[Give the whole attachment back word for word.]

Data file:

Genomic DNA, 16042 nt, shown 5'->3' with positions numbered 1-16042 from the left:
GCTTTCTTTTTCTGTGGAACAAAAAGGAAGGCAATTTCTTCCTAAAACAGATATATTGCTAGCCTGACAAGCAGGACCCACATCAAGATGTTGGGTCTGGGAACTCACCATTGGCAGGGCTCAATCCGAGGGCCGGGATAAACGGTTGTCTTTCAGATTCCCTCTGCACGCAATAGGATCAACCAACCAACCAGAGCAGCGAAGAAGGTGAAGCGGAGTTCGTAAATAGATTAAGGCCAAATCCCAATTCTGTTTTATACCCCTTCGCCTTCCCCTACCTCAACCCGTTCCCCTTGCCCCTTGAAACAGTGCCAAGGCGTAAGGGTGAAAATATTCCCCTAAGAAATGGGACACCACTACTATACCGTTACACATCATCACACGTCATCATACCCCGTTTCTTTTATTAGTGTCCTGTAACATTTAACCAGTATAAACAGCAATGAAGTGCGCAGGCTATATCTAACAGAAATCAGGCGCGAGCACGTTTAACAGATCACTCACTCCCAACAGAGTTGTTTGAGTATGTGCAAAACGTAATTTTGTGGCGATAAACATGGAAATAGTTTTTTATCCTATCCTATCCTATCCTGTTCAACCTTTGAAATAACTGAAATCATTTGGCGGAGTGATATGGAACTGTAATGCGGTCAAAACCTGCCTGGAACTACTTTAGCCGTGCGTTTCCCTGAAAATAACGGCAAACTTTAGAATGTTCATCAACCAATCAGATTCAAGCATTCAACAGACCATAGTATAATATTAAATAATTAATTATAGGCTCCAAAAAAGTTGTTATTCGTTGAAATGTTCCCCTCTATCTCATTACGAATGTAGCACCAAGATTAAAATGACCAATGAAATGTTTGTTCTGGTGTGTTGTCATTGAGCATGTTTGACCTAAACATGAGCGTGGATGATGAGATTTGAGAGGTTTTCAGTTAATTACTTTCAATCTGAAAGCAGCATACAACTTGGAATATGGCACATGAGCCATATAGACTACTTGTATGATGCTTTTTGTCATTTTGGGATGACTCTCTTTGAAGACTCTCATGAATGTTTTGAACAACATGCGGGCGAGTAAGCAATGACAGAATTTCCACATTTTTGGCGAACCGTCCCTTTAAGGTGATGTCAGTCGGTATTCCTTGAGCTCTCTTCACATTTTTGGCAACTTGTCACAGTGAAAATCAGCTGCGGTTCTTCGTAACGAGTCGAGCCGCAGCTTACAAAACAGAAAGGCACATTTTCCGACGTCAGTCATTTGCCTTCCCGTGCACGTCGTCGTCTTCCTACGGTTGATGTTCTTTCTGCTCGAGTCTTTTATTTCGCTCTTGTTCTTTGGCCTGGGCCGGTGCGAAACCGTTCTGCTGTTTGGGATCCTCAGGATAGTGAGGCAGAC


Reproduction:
Genomic DNA, 16042 nt, shown 5'->3' with positions numbered 1-16042 from the left:
GCTTTCTTTTTCTGTGGAACAAAAAGGAAGGCAATTTCTTCCTAAAACAGATATATTGCTAGCCTGACAAGCAGGACCCACATCAAGATGTTGGGTCTGGGAACTCACCATTGGCAGGGCTCAATCCGAGGGCCGGGATAAACGGTTGTCTTTCAGATTCCCTCTGCACGCAATAGGATCAACCAACCAACCAGAGCAGCGAAGAAGGTGAAGCGGAGTTCGTAAATAGATTAAGGCCAAATCCCAATTCTGTTTTATACCCCTTCGCCTTCCCCTACCTCAACCCGTTCCCCTTGCCCCTTGAAACAGTGCCAAGGCGTAAGGGTGAAAATATTCCCCTAAGAAATGGGACACCACTACTATACCGTTACACATCATCACACGTCATCATACCCCGTTTCTTTTATTAGTGTCCTGTAACATTTAACCAGTATAAACAGCAATGAAGTGCGCAGGCTATATCTAACAGAAATCAGGCGCGAGCACGTTTAACAGATCACTCACTCCCAACAGAGTTGTTTGAGTATGTGCAAAACGTAATTTTGTGGCGATAAACATGGAAATAGTTTTTTATCCTATCCTATCCTATCCTGTTCAACCTTTGAAATAACTGAAATCATTTGGCGGAGTGATATGGAACTGTAATGCGGTCAAAACCTGCCTGGAACTACTTTAGCCGTGCGTTTCCCTGAAAATAACGGCAAACTTTAGAATGTTCATCAACCAATCAGATTCAAGCATTCAACAGACCATAGTATAATATTAAATAATTAATTATAGGCTCCAAAAAAGTTGTTATTCGTTGAAATGTTCCCCTCTATCTCATTACGAATGTAGCACCAAGATTAAAATGACCAATGAAATGTTTGTTCTGGTGTGTTGTCATTGAGCATGTTTGACCTAAACATGAGCGTGGATGATGAGATTTGAGAGGTTTTCAGTTAATTACTTTCAATCTGAAAGCAGCATACAACTTGGAATATGGCACATGAGCCATATAGACTACTTGTATGATGCTTTTTGTCATTTTGGGATGACTCTCTTTGAAGACTCTCATGAATGTTTTGAACAACATGCGGGCGAGTAAGCAATGACAGAATTTCCACATTTTTGGCGAACCGTCCCTTTAAGGTGATGTCAGTCGGTATTCCTTGAGCTCTCTTCACATTTTTGGCAACTTGTCACAGTGAAAATCAGCTGCGGTTCTTCGTAACGAGTCGAGCCGCAGCTTACAAAACAGAAAGGCACATTTTCCGACGTCAGTCATTTGCCTTCCCGTGCACGTCGTCGTCTTCCTACGGTTGATGTTCTTTCTGCTCGAGTCTTTTATTTCGCTCTTGTTCTTTGGCCTGGGCCGGTGCGAAACCGTTCTGCTGTTTGGGATCCTCAGGATAGTGAGGCAGAC